CCK08: Connectivism and the Challenge of Making Connections in Vast and Complex Networks

invitationWe’re now 2/3 the way through the 12-week MOOC (online course) on Connectivism and Connective Knowledge. Next week we get into the role of the teacher and the future of education in an online, connected world, and I’ll have a lot to say about that. But while there has been some discussion about complexity in this course, we have made little progress in dealing with the ultimate question that I think this course raises:

In a world with a billion people online, connected in multiple and unfathomably complex ways, how do you find, and then connect, with just the right people to do what you need to do?

Here’s a summary of some of the ideas I’ve written about on this blog about how to do this:

  1. Know yourself well, so you really know what you’re looking for in a partner (in enterprise, in community, or whatever). You can’t find the right people until you know what you’re looking for.
  2. Get attention by saying or doing something important or interesting. Articulate an unrecognized need or a creative idea or a provocative possibility or an intriguing offer. Do something bold and imaginative. Make something truly novel that the world needs (a prototype will do). This is not easy, but if you can get people’s attention, you are more likely to have the people you need to find, seek you out and connect with you.
  3. Craft an invitation. Write up something compelling and send it out to as many people as possible, asking them to forward it to others. The people who accept your invitation will be the right people.
  4. Get out there and have a lot of conversations and collaborations. Sometimes you have to kiss a lot of frogs before you find a prince. So join groups that will expose you to people with common interests, and converse and work with their members. The more people you talk with, seriously, about things that matter to you, the more people you are likely to find who share your passions and your purpose — the people you are meant to make a life or a living with, or just work together with on an important project.
  5. Be loving and generous. Great collaborations and partnerships have great chemistry. Open yourself up to that chemistry, and let others know you are open to it. 
  6. Be attentive. The people who can make a difference in your life, on your project, and in the world are often not the people you would expect. Listen, watch, feel what’s being felt but not said, draw people out.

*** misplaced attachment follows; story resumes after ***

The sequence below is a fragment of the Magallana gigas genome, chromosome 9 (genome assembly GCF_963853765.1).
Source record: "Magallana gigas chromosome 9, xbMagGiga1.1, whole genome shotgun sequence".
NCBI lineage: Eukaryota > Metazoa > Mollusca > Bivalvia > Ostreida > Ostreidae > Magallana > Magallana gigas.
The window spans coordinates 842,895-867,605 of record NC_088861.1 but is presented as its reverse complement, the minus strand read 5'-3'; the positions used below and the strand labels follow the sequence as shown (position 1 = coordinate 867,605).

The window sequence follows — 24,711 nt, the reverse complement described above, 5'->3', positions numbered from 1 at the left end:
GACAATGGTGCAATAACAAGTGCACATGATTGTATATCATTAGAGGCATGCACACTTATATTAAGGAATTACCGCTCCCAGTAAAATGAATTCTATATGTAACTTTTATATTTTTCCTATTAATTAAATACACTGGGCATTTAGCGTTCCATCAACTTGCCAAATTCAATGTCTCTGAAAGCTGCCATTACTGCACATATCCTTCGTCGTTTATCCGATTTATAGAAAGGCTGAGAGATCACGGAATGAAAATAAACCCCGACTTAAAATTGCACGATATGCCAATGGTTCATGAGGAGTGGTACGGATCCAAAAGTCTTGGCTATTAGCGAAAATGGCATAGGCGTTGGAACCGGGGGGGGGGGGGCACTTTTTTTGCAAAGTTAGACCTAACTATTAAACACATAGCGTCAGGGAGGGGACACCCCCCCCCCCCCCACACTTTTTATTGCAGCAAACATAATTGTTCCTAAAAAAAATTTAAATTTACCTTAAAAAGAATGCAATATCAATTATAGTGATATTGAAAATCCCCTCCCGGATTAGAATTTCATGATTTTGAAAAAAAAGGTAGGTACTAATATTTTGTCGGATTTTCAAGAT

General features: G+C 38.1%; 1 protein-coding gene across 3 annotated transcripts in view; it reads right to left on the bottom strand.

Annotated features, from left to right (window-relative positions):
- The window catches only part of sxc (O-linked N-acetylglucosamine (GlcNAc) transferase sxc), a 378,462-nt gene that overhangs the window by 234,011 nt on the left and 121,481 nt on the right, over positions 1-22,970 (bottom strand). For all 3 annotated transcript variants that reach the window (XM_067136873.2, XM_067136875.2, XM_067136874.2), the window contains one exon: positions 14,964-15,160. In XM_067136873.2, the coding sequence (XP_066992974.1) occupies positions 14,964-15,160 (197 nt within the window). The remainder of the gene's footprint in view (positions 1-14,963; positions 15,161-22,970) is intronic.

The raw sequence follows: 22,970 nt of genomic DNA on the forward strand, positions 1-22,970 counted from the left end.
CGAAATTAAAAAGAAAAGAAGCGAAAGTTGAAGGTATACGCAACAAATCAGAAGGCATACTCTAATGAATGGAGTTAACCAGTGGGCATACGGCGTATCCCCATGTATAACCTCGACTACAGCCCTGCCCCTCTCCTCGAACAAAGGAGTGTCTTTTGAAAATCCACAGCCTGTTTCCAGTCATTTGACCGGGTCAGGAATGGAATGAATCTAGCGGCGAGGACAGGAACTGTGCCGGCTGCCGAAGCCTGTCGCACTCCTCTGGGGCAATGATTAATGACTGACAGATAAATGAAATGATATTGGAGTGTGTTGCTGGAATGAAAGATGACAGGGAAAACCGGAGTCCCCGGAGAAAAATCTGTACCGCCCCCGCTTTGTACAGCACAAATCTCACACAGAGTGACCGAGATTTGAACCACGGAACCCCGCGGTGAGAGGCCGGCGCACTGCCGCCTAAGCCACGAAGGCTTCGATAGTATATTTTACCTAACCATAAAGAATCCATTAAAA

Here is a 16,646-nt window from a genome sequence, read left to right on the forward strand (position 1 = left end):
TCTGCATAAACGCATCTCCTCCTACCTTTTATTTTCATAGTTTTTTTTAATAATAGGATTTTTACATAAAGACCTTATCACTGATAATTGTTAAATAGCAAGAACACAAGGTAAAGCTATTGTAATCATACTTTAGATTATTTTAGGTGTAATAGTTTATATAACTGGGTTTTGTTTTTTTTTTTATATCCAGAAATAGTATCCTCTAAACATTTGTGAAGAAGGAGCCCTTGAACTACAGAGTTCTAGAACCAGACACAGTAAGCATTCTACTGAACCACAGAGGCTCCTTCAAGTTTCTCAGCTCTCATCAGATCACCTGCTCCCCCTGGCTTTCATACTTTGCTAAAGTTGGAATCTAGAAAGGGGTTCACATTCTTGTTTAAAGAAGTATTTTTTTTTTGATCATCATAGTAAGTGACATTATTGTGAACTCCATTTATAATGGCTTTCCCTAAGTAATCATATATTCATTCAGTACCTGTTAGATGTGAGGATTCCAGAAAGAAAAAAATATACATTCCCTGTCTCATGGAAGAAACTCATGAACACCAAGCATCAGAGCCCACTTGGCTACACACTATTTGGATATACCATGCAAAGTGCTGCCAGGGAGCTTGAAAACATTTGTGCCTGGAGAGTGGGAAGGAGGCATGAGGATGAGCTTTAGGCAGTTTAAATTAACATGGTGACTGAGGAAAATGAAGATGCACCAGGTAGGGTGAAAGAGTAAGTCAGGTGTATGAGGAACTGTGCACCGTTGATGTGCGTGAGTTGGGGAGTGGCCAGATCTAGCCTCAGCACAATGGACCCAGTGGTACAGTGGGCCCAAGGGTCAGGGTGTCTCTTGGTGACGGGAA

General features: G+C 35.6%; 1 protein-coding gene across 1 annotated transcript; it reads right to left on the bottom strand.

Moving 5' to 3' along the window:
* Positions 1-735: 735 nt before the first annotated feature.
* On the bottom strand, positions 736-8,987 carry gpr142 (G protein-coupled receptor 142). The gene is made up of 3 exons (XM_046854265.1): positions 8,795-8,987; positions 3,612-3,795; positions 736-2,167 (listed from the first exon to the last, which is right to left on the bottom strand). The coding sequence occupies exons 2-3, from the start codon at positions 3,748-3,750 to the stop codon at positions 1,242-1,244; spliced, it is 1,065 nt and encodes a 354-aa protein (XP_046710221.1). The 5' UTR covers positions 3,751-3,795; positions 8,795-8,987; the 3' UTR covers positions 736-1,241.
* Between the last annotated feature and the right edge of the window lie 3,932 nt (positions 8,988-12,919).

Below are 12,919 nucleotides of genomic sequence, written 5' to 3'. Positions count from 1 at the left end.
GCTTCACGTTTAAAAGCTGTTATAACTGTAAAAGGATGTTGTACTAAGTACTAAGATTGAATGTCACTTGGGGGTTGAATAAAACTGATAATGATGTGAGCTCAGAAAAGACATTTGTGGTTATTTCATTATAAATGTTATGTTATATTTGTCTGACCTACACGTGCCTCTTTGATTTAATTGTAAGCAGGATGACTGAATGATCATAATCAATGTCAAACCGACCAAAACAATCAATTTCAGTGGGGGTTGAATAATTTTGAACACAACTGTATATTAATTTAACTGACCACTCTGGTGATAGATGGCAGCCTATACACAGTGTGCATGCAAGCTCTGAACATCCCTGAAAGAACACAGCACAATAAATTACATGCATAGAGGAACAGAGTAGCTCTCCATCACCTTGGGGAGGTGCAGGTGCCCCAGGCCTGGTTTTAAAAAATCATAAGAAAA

7. Seek diversity. The wisdom of crowds demands diverse perspectives, ideas, ways of thinking. Echo chambers are terrible places to generate new ideas and ways of thinking.
  8. Draw on the strength of weak links. The people you seek may well be two or three degrees of separation from the people in your immediate networks. Ask the people you know who they know that fit what you’re looking for.

This is a big list, but it’s an unsatisfying one. A lot of people are doing these things, yet finding people this way still seems very much a hit-and-missproposition.

What else do you know that works? How do you find the right people? Where do you look?

Category: Communication
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2 Responses to CCK08: Connectivism and the Challenge of Making Connections in Vast and Complex Networks

  1. Viv McWaters says:

    Serendipity and synchronisity work for me – and being attentive enough to notice when they happen. I think it IS hit and miss – just look at how many coincidences don’t happen. Everyone has an amazing story of unexpectedly bumping into a friend somewhere in the world, yet we have no idea how many near misses there are. I think that’s also true of finding people to collaborate with. Sometimes we get lucky, other times not – and I think paying attention to the items on your list raises the potential of striking it lucky.CheersViv

  2. Good post.Maybe I would have add “passion”:only do (write about) what you feel strongly: It is so easy now to talk about everything just to make noise!

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